Smith was, for a number of years, the lead in the panto at His Majesty’s ­Theatre, Aberdeen. This year – in a tilt ­towards the English, celeb-led pantomime tradition – the headline performer in His Maj’s Peter Pan (December 3 to January 8) will be Brendan Cole, the ballroom dancer from Aotearoa (aka New Zealand) who shot to fame in the BBC TV show Strictly Come Dancing.

Worry not, however, Cole (who plays Captain Hook) will be performing ­alongside one of the most impressive and experienced Scottish pantomime ­artists in Alan McHugh. The Scottish ­actor has not only been the Granite City’s ­uber-dame for many brilliant years, but he is also the writer of the Aberdeen show (among a plethora of pantos that he writes every year).

Add to that the excellent actors Paul J Corrigan and Aberdeen’s own ­Danielle Jam and you can be confident that Cole’s performance and the inevitable jokes about ballroom dancing will be ­entirely at the service of a proper Scottish ­pantomime with a fabulous Aberdonian twist.

The National: Festival Theatre’s Snow White and the Seven Dwarfs led by Jordan Young, Allan Stewart and Grant StottFestival Theatre’s Snow White and the Seven Dwarfs led by Jordan Young, Allan Stewart and Grant Stott (Image: Newsquest)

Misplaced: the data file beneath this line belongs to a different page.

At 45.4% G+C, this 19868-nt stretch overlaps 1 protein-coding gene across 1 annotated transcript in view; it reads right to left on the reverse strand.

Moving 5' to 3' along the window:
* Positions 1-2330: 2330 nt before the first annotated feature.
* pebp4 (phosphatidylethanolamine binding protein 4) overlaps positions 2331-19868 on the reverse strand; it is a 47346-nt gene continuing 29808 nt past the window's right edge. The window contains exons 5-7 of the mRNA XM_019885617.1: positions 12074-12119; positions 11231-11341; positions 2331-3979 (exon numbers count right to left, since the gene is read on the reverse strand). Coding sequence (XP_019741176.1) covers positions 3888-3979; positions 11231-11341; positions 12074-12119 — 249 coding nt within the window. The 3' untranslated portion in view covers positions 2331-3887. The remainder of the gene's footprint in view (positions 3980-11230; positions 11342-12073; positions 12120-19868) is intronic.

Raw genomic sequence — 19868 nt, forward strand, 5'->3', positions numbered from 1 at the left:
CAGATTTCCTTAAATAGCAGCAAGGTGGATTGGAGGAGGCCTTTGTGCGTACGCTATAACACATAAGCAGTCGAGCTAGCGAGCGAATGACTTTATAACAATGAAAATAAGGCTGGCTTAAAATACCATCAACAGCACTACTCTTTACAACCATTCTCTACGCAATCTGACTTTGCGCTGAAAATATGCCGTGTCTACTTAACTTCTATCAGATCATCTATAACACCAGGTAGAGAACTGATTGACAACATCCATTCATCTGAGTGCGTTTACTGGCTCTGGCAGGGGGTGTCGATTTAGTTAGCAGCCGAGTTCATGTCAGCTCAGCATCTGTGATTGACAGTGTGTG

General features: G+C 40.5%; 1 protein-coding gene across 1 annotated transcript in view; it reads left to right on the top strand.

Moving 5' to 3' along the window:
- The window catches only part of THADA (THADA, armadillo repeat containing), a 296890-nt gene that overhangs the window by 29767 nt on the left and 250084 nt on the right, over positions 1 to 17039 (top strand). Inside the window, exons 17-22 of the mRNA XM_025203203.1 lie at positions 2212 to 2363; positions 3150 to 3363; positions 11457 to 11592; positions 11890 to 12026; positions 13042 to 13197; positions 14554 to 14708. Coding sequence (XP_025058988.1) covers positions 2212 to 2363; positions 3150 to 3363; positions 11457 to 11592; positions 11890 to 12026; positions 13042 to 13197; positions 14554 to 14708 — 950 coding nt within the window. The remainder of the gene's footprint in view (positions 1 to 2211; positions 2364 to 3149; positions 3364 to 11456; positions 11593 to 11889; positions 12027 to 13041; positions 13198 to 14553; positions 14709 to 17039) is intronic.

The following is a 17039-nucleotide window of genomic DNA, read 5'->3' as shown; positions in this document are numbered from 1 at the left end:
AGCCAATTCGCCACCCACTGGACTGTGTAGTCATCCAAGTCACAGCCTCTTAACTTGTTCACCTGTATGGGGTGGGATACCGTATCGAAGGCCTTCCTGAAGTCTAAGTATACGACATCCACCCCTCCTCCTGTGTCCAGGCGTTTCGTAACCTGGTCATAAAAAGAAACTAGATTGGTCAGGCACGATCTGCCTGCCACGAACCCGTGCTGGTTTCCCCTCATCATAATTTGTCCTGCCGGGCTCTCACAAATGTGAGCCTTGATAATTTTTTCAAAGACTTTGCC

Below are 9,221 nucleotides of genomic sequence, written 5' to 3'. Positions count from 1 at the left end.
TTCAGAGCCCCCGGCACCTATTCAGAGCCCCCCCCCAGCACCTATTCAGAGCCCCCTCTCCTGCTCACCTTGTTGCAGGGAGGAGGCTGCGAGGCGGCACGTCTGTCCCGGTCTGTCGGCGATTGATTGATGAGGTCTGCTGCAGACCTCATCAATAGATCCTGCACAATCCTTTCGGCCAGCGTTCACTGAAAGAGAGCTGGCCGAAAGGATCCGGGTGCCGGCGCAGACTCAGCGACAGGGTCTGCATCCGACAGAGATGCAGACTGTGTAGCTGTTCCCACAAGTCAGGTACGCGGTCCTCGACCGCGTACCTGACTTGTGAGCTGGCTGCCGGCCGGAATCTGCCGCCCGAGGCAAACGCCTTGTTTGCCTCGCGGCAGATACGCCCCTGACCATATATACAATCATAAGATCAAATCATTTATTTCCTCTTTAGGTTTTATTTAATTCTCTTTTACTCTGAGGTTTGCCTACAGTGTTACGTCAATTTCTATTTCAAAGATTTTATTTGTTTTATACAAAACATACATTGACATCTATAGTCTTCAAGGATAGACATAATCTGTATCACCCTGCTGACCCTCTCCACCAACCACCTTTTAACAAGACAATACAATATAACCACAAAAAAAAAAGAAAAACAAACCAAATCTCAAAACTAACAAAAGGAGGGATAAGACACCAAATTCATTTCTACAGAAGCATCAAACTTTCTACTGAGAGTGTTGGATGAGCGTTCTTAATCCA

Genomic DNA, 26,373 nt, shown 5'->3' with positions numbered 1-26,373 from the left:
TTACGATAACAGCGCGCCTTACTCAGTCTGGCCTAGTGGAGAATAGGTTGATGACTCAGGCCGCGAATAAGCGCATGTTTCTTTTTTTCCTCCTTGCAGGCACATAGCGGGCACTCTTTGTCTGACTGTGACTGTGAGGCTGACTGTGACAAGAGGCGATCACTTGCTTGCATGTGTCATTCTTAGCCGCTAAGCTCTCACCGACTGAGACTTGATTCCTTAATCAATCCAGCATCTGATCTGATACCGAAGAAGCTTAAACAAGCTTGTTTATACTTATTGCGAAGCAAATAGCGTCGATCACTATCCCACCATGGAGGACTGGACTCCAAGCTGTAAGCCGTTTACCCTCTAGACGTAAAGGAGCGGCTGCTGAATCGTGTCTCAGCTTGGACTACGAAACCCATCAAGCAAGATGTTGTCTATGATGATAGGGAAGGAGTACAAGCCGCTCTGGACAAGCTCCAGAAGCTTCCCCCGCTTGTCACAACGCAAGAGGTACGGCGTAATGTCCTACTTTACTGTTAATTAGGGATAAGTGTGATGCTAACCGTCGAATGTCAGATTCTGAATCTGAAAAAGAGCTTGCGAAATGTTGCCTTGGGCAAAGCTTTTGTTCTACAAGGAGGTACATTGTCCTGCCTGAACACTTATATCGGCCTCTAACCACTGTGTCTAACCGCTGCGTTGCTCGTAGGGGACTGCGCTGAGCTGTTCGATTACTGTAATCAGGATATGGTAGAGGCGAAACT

Edinburgh’s biggest panto, Snow White and the Seven Dwarfs (which stars Allan Stewart and Grant Stott), has been ­relocated this year from its ­traditional home at the King’s Theatre to the ­beautiful Festival Theatre. The show (which will run from December 17 to January 22) has had to move to the east side of the city centre because the King’s is closed for a currently cash-strapped ­refurbishment.

As of August, the theatre’s owners Capital Theatres had fundraised almost all of the estimated £25 million initially required for the redevelopment work. However, the economic turbulence of recent times has created a funding gap of an additional 20% to 30%. Famous actors Brian Cox and Gabriel Byrne are among those calling on the powers that be, including the UK Government, to step in to save the grand old playhouse for the nation.

PRECARIOUS though the King’s future may be, the festive show must go on. So, Dame Stewart, Stott, Jordan Young and Clare Gray (daughter of the much-missed King’s panto star Andy Gray, who died in 2021) will lead the production’s cast on a stage more accustomed, in recent times, to opera and ballet than music hall ­comedy. A raucous, traditional panto (sprinkled with gags about Stott’s beloved Hibernian FC) is in prospect. Oh yes it is!